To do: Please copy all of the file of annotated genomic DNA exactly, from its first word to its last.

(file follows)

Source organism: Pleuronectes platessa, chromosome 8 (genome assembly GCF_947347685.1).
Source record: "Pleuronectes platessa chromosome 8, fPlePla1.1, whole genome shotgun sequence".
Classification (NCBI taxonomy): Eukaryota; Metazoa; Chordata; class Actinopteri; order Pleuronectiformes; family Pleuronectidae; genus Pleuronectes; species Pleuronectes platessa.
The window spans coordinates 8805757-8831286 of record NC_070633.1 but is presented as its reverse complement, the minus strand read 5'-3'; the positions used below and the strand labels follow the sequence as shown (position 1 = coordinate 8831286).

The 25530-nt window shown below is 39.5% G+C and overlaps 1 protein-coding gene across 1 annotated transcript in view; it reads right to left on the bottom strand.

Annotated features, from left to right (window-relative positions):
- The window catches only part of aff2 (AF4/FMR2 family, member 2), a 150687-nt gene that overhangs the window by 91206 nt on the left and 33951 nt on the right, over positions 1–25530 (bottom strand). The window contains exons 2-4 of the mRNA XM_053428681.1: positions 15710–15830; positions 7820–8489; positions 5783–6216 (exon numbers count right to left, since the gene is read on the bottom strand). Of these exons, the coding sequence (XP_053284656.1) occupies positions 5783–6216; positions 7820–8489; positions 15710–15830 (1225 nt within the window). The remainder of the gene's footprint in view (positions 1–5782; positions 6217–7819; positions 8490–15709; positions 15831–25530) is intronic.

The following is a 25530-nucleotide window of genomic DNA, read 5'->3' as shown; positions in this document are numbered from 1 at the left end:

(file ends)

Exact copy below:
Source organism: Pleuronectes platessa, chromosome 8 (genome assembly GCF_947347685.1).
Source record: "Pleuronectes platessa chromosome 8, fPlePla1.1, whole genome shotgun sequence".
Classification (NCBI taxonomy): Eukaryota; Metazoa; Chordata; class Actinopteri; order Pleuronectiformes; family Pleuronectidae; genus Pleuronectes; species Pleuronectes platessa.
The window spans coordinates 8805757-8831286 of record NC_070633.1 but is presented as its reverse complement, the minus strand read 5'-3'; the positions used below and the strand labels follow the sequence as shown (position 1 = coordinate 8831286).

The 25530-nt window shown below is 39.5% G+C and overlaps 1 protein-coding gene across 1 annotated transcript in view; it reads right to left on the bottom strand.

Annotated features, from left to right (window-relative positions):
- The window catches only part of aff2 (AF4/FMR2 family, member 2), a 150687-nt gene that overhangs the window by 91206 nt on the left and 33951 nt on the right, over positions 1–25530 (bottom strand). The window contains exons 2-4 of the mRNA XM_053428681.1: positions 15710–15830; positions 7820–8489; positions 5783–6216 (exon numbers count right to left, since the gene is read on the bottom strand). Of these exons, the coding sequence (XP_053284656.1) occupies positions 5783–6216; positions 7820–8489; positions 15710–15830 (1225 nt within the window). The remainder of the gene's footprint in view (positions 1–5782; positions 6217–7819; positions 8490–15709; positions 15831–25530) is intronic.

The following is a 25530-nucleotide window of genomic DNA, read 5'->3' as shown; positions in this document are numbered from 1 at the left end: